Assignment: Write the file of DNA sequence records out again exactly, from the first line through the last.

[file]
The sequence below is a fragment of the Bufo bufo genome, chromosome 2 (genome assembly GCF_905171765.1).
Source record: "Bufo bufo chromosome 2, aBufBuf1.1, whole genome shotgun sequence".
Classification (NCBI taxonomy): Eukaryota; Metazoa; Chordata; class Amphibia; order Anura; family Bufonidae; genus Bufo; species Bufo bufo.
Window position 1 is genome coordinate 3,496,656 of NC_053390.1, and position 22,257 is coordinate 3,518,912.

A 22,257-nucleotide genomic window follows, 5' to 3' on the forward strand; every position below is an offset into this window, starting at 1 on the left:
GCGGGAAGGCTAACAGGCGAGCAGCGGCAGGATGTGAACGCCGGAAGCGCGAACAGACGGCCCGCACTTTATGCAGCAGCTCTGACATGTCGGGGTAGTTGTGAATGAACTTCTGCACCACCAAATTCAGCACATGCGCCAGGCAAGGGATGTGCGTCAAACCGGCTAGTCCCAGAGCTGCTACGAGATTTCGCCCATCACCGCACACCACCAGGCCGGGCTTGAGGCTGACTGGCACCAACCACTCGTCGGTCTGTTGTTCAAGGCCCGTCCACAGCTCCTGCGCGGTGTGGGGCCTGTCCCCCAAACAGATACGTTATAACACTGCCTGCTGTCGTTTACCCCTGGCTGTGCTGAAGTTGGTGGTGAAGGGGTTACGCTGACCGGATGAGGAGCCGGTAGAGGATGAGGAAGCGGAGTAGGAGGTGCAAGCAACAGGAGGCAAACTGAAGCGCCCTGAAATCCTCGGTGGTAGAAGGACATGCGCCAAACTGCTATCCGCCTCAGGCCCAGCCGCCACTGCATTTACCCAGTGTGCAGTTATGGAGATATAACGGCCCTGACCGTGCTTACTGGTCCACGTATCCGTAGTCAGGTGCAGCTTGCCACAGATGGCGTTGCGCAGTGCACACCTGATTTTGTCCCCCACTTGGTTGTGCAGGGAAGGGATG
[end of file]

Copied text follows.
The sequence below is a fragment of the Bufo bufo genome, chromosome 2 (genome assembly GCF_905171765.1).
Source record: "Bufo bufo chromosome 2, aBufBuf1.1, whole genome shotgun sequence".
Classification (NCBI taxonomy): Eukaryota; Metazoa; Chordata; class Amphibia; order Anura; family Bufonidae; genus Bufo; species Bufo bufo.
Window position 1 is genome coordinate 3,496,656 of NC_053390.1, and position 22,257 is coordinate 3,518,912.

A 22,257-nucleotide genomic window follows, 5' to 3' on the forward strand; every position below is an offset into this window, starting at 1 on the left:
GCGGGAAGGCTAACAGGCGAGCAGCGGCAGGATGTGAACGCCGGAAGCGCGAACAGACGGCCCGCACTTTATGCAGCAGCTCTGACATGTCGGGGTAGTTGTGAATGAACTTCTGCACCACCAAATTCAGCACATGCGCCAGGCAAGGGATGTGCGTCAAACCGGCTAGTCCCAGAGCTGCTACGAGATTTCGCCCATCACCGCACACCACCAGGCCGGGCTTGAGGCTGACTGGCACCAACCACTCGTCGGTCTGTTGTTCAAGGCCCGTCCACAGCTCCTGCGCGGTGTGGGGCCTGTCCCCCAAACAGATACGTTATAACACTGCCTGCTGTCGTTTACCCCTGGCTGTGCTGAAGTTGGTGGTGAAGGGGTTACGCTGACCGGATGAGGAGCCGGTAGAGGATGAGGAAGCGGAGTAGGAGGTGCAAGCAACAGGAGGCAAACTGAAGCGCCCTGAAATCCTCGGTGGTAGAAGGACATGCGCCAAACTGCTATCCGCCTCAGGCCCAGCCGCCACTGCATTTACCCAGTGTGCAGTTATGGAGATATAACGGCCCTGACCGTGCTTACTGGTCCACGTATCCGTAGTCAGGTGCAGCTTGCCACAGATGGCGTTGCGCAGTGCACACCTGATTTTGTCCCCCACTTGGTTGTGCAGGGAAGGGATG